1 Chronicles 1–2, Hebrews 8, Amos 2, Psalm 145

If you’re following the schedule, you should read these chapters today: 1 Chronicles 1–2, Hebrews 8, Amos 2, Psalm 145. Click on any of those references to see all the passages in one long page on BibleGateway. If you can’t do all the readings today, read Amos 2.

Amos chapter 2 continued the Lord’s prophecy of judgment started in chapter 1. This chapter prophesied judgment for Moab (vv. 1-3), Judah (vv. 4-5), and Israel (vv. 6-16). Israel got the longest treatment because of her many sins. In the past several weeks we have read about the sins of Israel and Judah both in 1-2 Kings and in the prophets Isaiah, Jeremiah, Ezekiel, Hosea, and Joel. Idolatry was the primary sin of Israel and that sin is certainly present here in Amos 2:8. Verses 6-8a, however, focus on a different category of sin namely, exploitation. God’s people were punished both because they worshipped false gods and because they took advantage of other people. 

The exploitation of others took several forms. Verse 6b said, “They sell the innocent for silver, and the needy for a pair of sandals.” This is the form of exploitation known as slavery. In biblical times people became slaves in one of two ways: Either they (1) were captured in war and their slavery was the price they paid for losing or (2) they sold themselves into slavery to pay debts they could not pay back. Selling the “innocent for silver” indicates that Israel enslaved some people who were not debtors at all. Perhaps they used the threat or acts of violence or maybe they arranged false witnesses to accuse people of debts they did not owe. The second line in verse 7, “the needy for a pair of sandals” indicates how willingly they sold others for very meager profits. 

Verse 7a continued the description of Israel’s exploitation by describing how they treated the poor. This section refers to how the poor were treated in court; our familiar expression they were treated “like dirt” is basically what “They trample on the heads of the poor as on the dust of the ground” means. The next phrase, “and deny justice to the oppressed” continues the thought. The poor in Israel were abused and what little they had was taken from them by the wealthy and well-connected. When they went to court to get it back, the court sided with the rich and powerful.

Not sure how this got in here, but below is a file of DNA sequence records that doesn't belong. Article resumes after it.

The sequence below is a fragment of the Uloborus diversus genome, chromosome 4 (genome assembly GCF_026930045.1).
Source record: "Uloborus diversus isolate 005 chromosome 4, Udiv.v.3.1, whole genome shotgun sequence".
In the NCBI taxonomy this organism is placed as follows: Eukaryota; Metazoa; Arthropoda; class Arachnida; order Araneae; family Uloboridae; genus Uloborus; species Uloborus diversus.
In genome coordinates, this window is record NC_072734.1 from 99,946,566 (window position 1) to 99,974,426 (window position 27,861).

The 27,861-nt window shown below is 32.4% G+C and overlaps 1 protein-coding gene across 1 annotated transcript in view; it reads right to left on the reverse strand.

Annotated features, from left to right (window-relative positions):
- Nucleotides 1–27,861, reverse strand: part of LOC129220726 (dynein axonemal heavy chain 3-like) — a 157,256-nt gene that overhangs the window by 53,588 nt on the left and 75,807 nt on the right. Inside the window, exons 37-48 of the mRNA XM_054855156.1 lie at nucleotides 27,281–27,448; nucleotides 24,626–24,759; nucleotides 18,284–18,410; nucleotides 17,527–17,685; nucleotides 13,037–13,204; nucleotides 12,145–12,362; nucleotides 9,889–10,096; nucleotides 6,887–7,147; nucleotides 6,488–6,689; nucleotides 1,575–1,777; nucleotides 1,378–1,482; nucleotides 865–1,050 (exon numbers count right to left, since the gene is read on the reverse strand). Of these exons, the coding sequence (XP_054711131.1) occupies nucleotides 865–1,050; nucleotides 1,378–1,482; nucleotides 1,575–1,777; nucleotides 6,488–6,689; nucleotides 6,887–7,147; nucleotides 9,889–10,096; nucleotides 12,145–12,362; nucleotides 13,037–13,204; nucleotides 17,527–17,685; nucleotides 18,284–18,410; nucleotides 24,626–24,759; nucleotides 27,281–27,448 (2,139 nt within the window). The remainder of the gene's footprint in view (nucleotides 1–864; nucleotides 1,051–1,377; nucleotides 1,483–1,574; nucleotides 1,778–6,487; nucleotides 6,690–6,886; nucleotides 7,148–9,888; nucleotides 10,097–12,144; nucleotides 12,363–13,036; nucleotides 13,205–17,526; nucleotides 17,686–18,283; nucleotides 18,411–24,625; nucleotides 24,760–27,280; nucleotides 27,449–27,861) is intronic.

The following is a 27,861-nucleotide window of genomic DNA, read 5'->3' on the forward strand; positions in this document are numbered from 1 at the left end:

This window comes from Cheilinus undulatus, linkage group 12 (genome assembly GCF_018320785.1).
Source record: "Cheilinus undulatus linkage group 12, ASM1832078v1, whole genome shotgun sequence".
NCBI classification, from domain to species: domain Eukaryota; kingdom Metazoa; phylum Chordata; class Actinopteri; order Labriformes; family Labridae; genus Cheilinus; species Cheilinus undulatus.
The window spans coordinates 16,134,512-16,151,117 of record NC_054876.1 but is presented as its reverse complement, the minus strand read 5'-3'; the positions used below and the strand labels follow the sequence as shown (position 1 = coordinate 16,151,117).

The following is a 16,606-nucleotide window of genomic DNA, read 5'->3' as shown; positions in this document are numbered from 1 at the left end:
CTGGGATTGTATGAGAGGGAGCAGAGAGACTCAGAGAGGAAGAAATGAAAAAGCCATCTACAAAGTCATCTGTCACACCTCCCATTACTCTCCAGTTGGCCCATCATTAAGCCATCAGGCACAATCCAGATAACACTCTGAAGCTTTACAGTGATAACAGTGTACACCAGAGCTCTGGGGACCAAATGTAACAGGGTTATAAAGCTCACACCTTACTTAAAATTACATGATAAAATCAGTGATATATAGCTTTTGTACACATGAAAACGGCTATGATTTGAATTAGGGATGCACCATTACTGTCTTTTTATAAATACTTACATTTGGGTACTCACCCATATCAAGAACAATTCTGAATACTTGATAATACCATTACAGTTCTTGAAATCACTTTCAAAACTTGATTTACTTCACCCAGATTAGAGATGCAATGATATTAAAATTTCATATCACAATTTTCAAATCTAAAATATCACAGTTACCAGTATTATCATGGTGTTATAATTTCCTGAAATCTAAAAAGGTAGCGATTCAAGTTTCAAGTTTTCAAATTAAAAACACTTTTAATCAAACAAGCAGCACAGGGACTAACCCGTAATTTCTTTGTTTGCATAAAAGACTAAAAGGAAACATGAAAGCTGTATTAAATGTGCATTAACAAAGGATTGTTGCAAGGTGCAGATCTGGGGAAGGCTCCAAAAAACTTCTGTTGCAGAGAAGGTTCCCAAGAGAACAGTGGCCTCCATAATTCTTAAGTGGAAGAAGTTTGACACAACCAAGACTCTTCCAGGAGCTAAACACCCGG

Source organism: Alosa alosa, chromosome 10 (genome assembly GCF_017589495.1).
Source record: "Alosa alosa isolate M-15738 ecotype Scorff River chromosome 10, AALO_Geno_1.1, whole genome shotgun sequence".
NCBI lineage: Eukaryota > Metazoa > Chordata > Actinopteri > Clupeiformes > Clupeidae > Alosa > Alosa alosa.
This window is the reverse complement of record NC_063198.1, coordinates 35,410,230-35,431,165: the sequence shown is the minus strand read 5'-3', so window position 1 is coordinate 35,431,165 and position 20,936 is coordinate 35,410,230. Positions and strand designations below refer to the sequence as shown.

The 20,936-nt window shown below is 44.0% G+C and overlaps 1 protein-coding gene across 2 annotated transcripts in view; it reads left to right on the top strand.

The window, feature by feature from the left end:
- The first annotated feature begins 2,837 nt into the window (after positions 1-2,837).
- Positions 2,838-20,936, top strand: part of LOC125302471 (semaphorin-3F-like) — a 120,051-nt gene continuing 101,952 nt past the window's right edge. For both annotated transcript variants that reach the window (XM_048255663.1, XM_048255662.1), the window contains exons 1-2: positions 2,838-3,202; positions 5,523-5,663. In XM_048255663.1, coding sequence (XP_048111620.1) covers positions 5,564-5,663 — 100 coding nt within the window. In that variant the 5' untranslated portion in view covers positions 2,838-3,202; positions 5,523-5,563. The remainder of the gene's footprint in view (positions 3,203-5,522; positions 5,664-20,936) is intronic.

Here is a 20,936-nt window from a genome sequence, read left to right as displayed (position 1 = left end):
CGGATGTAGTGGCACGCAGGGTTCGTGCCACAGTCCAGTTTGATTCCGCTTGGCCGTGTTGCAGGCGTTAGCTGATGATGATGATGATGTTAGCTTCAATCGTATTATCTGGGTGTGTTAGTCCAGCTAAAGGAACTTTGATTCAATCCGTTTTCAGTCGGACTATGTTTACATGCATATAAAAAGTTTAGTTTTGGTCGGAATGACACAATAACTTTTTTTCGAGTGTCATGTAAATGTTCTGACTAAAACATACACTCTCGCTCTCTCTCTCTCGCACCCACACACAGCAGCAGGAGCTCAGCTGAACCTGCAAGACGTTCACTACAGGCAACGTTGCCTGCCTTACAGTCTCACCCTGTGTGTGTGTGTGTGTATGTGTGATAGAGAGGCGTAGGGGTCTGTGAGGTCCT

Verse 7b says, “Father and son use the same girl and so profane my holy name.” This is a reference to sexual exploitation. There isn’t enough information to know exactly what is meant here. Were fathers and sons raping their female slaves? Is this a reference to prostitution or wide-spread adultery? We don’t know; one thing is clear: sexual promiscuity was a big problem and men seem to have been forcing themselves on women. 

Verse 8 seems to combine several of these sins. “They lie down beside every altar” is a reference to immoral sexual relations in the idol temples, “…on garments taken in pledge” is a reference to abusing a poor person. Moses’ law forbid Israelites from taking the outer, heavier garment of someone as collateral for a loan. If you were poor enough and desperate enough, however, you’d hand over your coat if it meant enough money to feed your family. People who took these coats as collateral were then using them as bedding for their immoral sexual relations. The final phrase, “In the house of their god they drink wine taken as fines” tells us that instead of buying their own wine, the wealthy and privilege in Israel would find a poor man who was violating some minor law and take his wine to pay the fine, then they would consume that wine in their idol temples.

All of this tells us that God is watching how people treat each other. When we pick on the weak because they are weak and cannot fight back, the almighty judge sees. Those who used threats of lawsuits or better lawyers than their opponents could afford or the levers of government to enrich themselves at the expense of the weak and poor will have much to answer for on the day of God’s judgment. 

Let’s be sure that we don’t do something similar by giving a low tip to our waitress or pizza delivery guy, sexually harassing (or worse) someone who is younger or subordinate to us, or being stingy about loaning or giving money to someone we know is legitimately suffering financially. Let’s be sure that, if we serve on a jury, we seek a just result, not one assumes the guilt of the defendant or the correctness of the corporation. All of these things are wicked in the sight of God. Showing kindness to the weak and poor and standing up to the powerful when others are exploited are reflections of the love of our Lord Jesus Christ.

Now for your thoughts: What stood out in your Bible reading for today? What questions do you have about what you read? What are your thoughts about what I wrote above? Post them in the comments below or on our Facebook page. And, feel free to answer and interact with the questions and comments of others. Have a great day; we’ll talk scripture again tomorrow.